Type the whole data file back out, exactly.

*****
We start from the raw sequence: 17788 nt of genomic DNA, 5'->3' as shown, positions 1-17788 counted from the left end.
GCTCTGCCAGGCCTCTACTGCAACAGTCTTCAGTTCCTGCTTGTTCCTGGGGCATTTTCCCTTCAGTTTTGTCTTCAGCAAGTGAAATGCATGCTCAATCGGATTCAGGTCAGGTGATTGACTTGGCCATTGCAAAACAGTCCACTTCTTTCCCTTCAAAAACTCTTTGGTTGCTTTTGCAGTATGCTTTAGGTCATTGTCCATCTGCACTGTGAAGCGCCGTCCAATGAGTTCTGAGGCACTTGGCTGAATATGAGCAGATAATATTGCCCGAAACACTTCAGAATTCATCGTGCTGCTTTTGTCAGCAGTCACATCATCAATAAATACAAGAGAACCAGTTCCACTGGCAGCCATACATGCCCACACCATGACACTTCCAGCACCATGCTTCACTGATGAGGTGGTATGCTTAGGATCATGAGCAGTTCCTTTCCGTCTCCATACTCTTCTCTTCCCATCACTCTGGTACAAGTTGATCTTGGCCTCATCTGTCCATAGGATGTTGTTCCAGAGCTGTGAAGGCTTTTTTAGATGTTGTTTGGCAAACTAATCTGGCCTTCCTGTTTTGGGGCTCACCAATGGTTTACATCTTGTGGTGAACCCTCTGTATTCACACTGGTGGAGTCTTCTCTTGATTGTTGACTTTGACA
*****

We start from the raw sequence: 17788 nt of genomic DNA, 5'->3' as shown, positions 1-17788 counted from the left end.
GCTCTGCCAGGCCTCTACTGCAACAGTCTTCAGTTCCTGCTTGTTCCTGGGGCATTTTCCCTTCAGTTTTGTCTTCAGCAAGTGAAATGCATGCTCAATCGGATTCAGGTCAGGTGATTGACTTGGCCATTGCAAAACAGTCCACTTCTTTCCCTTCAAAAACTCTTTGGTTGCTTTTGCAGTATGCTTTAGGTCATTGTCCATCTGCACTGTGAAGCGCCGTCCAATGAGTTCTGAGGCACTTGGCTGAATATGAGCAGATAATATTGCCCGAAACACTTCAGAATTCATCGTGCTGCTTTTGTCAGCAGTCACATCATCAATAAATACAAGAGAACCAGTTCCACTGGCAGCCATACATGCCCACACCATGACACTTCCAGCACCATGCTTCACTGATGAGGTGGTATGCTTAGGATCATGAGCAGTTCCTTTCCGTCTCCATACTCTTCTCTTCCCATCACTCTGGTACAAGTTGATCTTGGCCTCATCTGTCCATAGGATGTTGTTCCAGAGCTGTGAAGGCTTTTTTAGATGTTGTTTGGCAAACTAATCTGGCCTTCCTGTTTTGGGGCTCACCAATGGTTTACATCTTGTGGTGAACCCTCTGTATTCACACTGGTGGAGTCTTCTCTTGATTGTTGACTTTGACA